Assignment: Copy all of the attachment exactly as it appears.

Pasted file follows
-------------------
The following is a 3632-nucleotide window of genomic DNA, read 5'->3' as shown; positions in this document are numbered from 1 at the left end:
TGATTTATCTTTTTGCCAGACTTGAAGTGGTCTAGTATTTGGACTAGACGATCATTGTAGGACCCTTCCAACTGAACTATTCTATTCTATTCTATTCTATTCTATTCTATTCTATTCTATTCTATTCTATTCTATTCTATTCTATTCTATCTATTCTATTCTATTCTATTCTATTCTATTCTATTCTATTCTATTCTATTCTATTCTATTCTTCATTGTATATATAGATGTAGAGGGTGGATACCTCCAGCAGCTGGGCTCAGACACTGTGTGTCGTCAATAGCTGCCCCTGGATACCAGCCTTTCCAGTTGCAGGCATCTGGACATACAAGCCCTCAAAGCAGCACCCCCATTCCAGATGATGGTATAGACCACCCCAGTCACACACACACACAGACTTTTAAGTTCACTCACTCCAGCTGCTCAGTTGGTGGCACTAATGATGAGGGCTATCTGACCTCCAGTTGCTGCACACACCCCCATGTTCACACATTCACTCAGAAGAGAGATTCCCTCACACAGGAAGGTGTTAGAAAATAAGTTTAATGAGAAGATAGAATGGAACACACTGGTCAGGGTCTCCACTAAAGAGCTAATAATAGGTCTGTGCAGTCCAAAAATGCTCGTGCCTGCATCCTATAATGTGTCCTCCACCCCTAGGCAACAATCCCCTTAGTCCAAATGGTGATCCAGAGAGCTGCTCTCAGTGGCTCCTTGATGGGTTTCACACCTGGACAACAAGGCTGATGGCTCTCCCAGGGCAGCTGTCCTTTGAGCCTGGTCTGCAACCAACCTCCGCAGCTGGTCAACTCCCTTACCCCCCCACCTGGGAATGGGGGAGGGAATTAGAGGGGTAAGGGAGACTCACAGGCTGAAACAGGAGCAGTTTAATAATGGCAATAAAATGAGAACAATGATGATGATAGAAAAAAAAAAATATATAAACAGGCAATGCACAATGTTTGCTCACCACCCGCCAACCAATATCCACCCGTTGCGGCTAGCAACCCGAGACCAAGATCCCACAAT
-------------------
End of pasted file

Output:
The following is a 3632-nucleotide window of genomic DNA, read 5'->3' as shown; positions in this document are numbered from 1 at the left end:
TGATTTATCTTTTTGCCAGACTTGAAGTGGTCTAGTATTTGGACTAGACGATCATTGTAGGACCCTTCCAACTGAACTATTCTATTCTATTCTATTCTATTCTATTCTATTCTATTCTATTCTATTCTATTCTATTCTATTCTATTCTATCTATTCTATTCTATTCTATTCTATTCTATTCTATTCTATTCTATTCTATTCTATTCTATTCTTCATTGTATATATAGATGTAGAGGGTGGATACCTCCAGCAGCTGGGCTCAGACACTGTGTGTCGTCAATAGCTGCCCCTGGATACCAGCCTTTCCAGTTGCAGGCATCTGGACATACAAGCCCTCAAAGCAGCACCCCCATTCCAGATGATGGTATAGACCACCCCAGTCACACACACACACAGACTTTTAAGTTCACTCACTCCAGCTGCTCAGTTGGTGGCACTAATGATGAGGGCTATCTGACCTCCAGTTGCTGCACACACCCCCATGTTCACACATTCACTCAGAAGAGAGATTCCCTCACACAGGAAGGTGTTAGAAAATAAGTTTAATGAGAAGATAGAATGGAACACACTGGTCAGGGTCTCCACTAAAGAGCTAATAATAGGTCTGTGCAGTCCAAAAATGCTCGTGCCTGCATCCTATAATGTGTCCTCCACCCCTAGGCAACAATCCCCTTAGTCCAAATGGTGATCCAGAGAGCTGCTCTCAGTGGCTCCTTGATGGGTTTCACACCTGGACAACAAGGCTGATGGCTCTCCCAGGGCAGCTGTCCTTTGAGCCTGGTCTGCAACCAACCTCCGCAGCTGGTCAACTCCCTTACCCCCCCACCTGGGAATGGGGGAGGGAATTAGAGGGGTAAGGGAGACTCACAGGCTGAAACAGGAGCAGTTTAATAATGGCAATAAAATGAGAACAATGATGATGATAGAAAAAAAAAAATATATAAACAGGCAATGCACAATGTTTGCTCACCACCCGCCAACCAATATCCACCCGTTGCGGCTAGCAACCCGAGACCAAGATCCCACAAT